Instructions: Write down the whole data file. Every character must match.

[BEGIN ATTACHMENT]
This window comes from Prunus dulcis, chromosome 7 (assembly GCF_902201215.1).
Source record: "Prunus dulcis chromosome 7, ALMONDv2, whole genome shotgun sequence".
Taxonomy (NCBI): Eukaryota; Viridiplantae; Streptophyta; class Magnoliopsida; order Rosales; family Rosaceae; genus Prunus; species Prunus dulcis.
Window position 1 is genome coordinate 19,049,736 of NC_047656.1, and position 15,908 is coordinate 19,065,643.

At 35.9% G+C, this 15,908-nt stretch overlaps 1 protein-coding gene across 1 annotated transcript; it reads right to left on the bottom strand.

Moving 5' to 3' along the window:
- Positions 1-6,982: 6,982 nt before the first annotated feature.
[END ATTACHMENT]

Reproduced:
This window comes from Prunus dulcis, chromosome 7 (assembly GCF_902201215.1).
Source record: "Prunus dulcis chromosome 7, ALMONDv2, whole genome shotgun sequence".
Taxonomy (NCBI): Eukaryota; Viridiplantae; Streptophyta; class Magnoliopsida; order Rosales; family Rosaceae; genus Prunus; species Prunus dulcis.
Window position 1 is genome coordinate 19,049,736 of NC_047656.1, and position 15,908 is coordinate 19,065,643.

At 35.9% G+C, this 15,908-nt stretch overlaps 1 protein-coding gene across 1 annotated transcript; it reads right to left on the bottom strand.

Moving 5' to 3' along the window:
- Positions 1-6,982: 6,982 nt before the first annotated feature.